MTA: Reliability or price, what matters most?
As I hope you know, the 2011 MTA marine electronics survey is underway right now, but what follows is another in a series of entries derived from the original 2010 data. As usual, I’m a bit amazed at what the MTA guys can slice and dice out of our opinions. Frankly, market intelligence is more mysterious to me than all the wires on Gizmo, but I do understand how this could help the industry serve us better. So please take the 2011 survey, and here’s MTA….
In the last MTA survey of almost 1,000 marine electronics buyers, 8 key product selection criteria were tested against 11 marine electronics market technical segments.
The 8 characteristics included:
2. Key performance
3. User interface/ ease of use
4. Available advanced features
5. Product package
6. Product reliability
7. Low power consumption
8. Integration with other systems
The 11 general product categories (accounting for nearly 70 unique products that were also tested) included:
1. Communication systems
2. Displays and controls
3. Electrical systems and controls
4. Entertainment systems
5. Environmental sensors
6. House systems
7. Mobile systems
8. Navigation systems
9. Power generation systems
10. Propulsion monitoring and control
11. Safety systems
We asked survey respondents to rank the importance of each product selection criteria in each of the technical segments above. Yep. We asked for all that. And yes sir, we got it.
What did we learn? Read on. There is more to this than best performance at the best price.
Reliability: A Matter of Absolute Importance, and Relative Importance
This is a performance-demanding, enthusiast market, so lets start with reliability rating. The top three technical segments, in terms of the average importance given to reliability when selecting specific marine electronics systems included:
Sure, these numbers are powerful, but, perhaps not surprising. However, we would like to point out three simple ideas:
1. At 975 respondents, and average scores around 4.5 on a 5.0 scale, this means that more than 70% of the respondents needed to score reliability a 5.0, or the most important product selection criteria.
2. Within each of these technical segments is a small cluster of specific products, each of whom might have received much lower scores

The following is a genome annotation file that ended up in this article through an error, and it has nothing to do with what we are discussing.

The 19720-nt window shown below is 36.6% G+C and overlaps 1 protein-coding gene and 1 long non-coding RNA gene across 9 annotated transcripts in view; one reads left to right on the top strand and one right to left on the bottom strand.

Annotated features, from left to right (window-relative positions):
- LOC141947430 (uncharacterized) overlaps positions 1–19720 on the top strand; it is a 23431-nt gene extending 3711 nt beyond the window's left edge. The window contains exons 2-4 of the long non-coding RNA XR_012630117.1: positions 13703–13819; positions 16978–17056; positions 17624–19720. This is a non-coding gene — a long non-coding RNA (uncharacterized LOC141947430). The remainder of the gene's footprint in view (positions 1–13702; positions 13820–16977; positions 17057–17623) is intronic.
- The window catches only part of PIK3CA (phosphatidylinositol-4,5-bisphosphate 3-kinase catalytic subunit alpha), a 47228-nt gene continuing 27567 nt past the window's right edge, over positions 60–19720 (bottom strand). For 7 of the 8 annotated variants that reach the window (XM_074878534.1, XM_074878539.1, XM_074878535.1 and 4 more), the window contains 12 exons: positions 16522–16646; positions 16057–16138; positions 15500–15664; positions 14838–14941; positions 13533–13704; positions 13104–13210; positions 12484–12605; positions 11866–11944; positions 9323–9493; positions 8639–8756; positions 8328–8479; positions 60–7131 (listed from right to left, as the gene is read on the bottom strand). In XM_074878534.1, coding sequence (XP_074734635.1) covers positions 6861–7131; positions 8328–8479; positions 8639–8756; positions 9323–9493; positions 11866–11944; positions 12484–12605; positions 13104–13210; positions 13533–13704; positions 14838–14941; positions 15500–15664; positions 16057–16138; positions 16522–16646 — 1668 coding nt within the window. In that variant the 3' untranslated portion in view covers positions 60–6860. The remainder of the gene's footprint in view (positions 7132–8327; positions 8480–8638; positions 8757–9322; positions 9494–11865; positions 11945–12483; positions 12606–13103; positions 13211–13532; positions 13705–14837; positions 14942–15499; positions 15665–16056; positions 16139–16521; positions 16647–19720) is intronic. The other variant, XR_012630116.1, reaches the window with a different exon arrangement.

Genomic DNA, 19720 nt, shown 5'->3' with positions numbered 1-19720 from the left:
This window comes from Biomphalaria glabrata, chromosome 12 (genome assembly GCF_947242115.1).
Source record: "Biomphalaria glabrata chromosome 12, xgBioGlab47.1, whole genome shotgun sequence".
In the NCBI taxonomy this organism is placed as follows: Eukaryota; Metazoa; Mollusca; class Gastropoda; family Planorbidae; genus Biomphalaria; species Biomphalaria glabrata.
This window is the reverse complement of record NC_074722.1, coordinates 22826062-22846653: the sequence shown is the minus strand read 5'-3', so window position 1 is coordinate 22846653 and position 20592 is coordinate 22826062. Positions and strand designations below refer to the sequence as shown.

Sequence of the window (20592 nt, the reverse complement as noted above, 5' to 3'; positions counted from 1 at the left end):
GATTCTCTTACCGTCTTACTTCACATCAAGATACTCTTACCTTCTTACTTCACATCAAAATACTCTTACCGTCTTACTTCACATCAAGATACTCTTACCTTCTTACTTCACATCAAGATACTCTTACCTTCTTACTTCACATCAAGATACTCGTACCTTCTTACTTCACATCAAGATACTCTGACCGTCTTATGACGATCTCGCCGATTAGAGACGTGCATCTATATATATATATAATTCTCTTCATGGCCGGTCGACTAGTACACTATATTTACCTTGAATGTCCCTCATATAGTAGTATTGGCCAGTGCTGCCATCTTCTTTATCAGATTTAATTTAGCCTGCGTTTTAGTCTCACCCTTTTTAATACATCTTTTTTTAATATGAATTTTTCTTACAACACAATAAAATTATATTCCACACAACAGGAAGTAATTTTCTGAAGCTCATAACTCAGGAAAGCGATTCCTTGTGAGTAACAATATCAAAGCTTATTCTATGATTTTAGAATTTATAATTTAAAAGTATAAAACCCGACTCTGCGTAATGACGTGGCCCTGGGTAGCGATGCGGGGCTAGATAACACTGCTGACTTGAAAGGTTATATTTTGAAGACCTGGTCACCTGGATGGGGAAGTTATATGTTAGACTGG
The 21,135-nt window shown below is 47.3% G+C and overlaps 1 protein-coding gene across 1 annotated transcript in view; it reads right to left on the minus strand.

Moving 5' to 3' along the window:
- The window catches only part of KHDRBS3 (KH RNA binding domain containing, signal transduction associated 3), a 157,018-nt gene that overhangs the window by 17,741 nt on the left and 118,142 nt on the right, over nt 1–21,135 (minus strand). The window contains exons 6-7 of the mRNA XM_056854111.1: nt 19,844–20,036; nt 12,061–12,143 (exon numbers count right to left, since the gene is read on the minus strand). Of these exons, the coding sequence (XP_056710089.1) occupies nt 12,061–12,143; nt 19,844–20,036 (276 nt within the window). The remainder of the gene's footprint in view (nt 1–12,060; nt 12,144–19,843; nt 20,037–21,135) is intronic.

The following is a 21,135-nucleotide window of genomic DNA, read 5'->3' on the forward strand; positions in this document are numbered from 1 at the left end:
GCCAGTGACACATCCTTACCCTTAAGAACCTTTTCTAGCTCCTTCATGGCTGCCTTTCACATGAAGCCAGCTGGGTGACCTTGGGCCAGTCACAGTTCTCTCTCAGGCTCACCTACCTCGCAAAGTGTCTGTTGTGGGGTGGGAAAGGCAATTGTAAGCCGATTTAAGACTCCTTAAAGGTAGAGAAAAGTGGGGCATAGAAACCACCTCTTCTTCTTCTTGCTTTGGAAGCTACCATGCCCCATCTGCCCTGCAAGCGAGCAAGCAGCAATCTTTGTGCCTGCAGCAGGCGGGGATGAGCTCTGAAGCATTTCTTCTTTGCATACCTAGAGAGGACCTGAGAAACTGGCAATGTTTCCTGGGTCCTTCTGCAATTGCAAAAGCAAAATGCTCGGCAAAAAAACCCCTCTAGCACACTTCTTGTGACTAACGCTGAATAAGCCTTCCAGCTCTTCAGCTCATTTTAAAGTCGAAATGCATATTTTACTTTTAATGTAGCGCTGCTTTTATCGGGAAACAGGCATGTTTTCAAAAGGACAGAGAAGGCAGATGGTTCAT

3. Redundancy was occasionally, but, seldom highlighted as a strategy for achieving higher, or highest, levels of reliability in any category.
And what about that relativity thing? Well, the top three technical segments with the largest gap between average importance rating and average price rating included:
Look familiar? Again, not surprising. Until you start to consider:
1. The inferred average importance score for price (the actuals can be found in the survey results) was approximately 2.9 on that 5.0 scale – or barely of average importance.
2. That kind of rating – average importance – can imply a market that is looking for fair value, not necessarily best price.
3. When these ideas are combined with the extreme dependence on reliability, it becomes clear to MTA that demand in these markets may be among the least sensitive to price fluctuation.
Where reliability matters, and price sensitivity is anemic, suppliers can easily find themselves giving away margin to gain share. After all, the market is MUCH more concerned with reliability. Better to pitch uptime than saving a dime.
Takeaway: Buyers and Sellers Should Get Aligned on What Matters
And where DOES price matter? And what is the point? Please?
Newsflash: According to the MTA survey, marine electronics users in the consumer market segment are not very price sensitive when they are specifying, qualifying and selection their solutions.
Okay, no BIG surprise here. Or is there?
Displays and Controls are only the captain’s interface to some of those systems above that respondents stated were ‘Most Important’. Mobile Systems continue to grow in importance on recreational vessels, or do they? And if they do, why are these devices not even LESS price sensitive?
On the other hand, if both of these technical segments are being ‘commoditized’ (primary differentiator is price, when most technical performance, availability and other key parameters are even), should not the price sensitivity be higher?
Well, here is a consideration: The average reliability rating for these same categories was 1.07 higher on average than their price sensitivity score. In other words, even those market segments ‘under siege’ (more on that later) by competitive, technical and commodity forces, are still not that price sensitive, at least not on the product evaluation and selection phase(s).
If the market can get and stay aligned on these two issues, there are many reasons to believe that buyers will get better value, and suppliers better margin. We all win.